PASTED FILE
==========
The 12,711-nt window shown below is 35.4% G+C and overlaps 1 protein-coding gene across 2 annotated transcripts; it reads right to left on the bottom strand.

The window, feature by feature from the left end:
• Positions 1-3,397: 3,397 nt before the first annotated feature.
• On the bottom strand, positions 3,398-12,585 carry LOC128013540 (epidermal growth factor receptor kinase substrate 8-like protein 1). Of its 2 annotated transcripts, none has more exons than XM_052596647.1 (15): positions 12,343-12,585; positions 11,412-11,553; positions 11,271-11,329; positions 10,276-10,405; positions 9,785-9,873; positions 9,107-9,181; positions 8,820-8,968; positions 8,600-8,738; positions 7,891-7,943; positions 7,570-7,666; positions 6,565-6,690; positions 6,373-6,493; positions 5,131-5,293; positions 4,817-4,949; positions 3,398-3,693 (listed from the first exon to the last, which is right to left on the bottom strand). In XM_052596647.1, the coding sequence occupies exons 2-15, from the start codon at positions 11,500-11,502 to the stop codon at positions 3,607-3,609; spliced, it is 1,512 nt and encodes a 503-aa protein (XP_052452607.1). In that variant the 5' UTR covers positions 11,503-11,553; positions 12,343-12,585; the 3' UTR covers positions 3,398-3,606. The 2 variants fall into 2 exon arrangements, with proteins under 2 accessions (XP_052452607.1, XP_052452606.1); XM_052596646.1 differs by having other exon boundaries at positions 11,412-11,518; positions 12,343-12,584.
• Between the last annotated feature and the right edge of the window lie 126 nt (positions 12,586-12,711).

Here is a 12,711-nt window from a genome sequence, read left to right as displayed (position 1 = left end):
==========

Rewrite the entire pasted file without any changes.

The 12,711-nt window shown below is 35.4% G+C and overlaps 1 protein-coding gene across 2 annotated transcripts; it reads right to left on the bottom strand.

The window, feature by feature from the left end:
• Positions 1-3,397: 3,397 nt before the first annotated feature.
• On the bottom strand, positions 3,398-12,585 carry LOC128013540 (epidermal growth factor receptor kinase substrate 8-like protein 1). Of its 2 annotated transcripts, none has more exons than XM_052596647.1 (15): positions 12,343-12,585; positions 11,412-11,553; positions 11,271-11,329; positions 10,276-10,405; positions 9,785-9,873; positions 9,107-9,181; positions 8,820-8,968; positions 8,600-8,738; positions 7,891-7,943; positions 7,570-7,666; positions 6,565-6,690; positions 6,373-6,493; positions 5,131-5,293; positions 4,817-4,949; positions 3,398-3,693 (listed from the first exon to the last, which is right to left on the bottom strand). In XM_052596647.1, the coding sequence occupies exons 2-15, from the start codon at positions 11,500-11,502 to the stop codon at positions 3,607-3,609; spliced, it is 1,512 nt and encodes a 503-aa protein (XP_052452607.1). In that variant the 5' UTR covers positions 11,503-11,553; positions 12,343-12,585; the 3' UTR covers positions 3,398-3,606. The 2 variants fall into 2 exon arrangements, with proteins under 2 accessions (XP_052452607.1, XP_052452606.1); XM_052596646.1 differs by having other exon boundaries at positions 11,412-11,518; positions 12,343-12,584.
• Between the last annotated feature and the right edge of the window lie 126 nt (positions 12,586-12,711).

Here is a 12,711-nt window from a genome sequence, read left to right as displayed (position 1 = left end):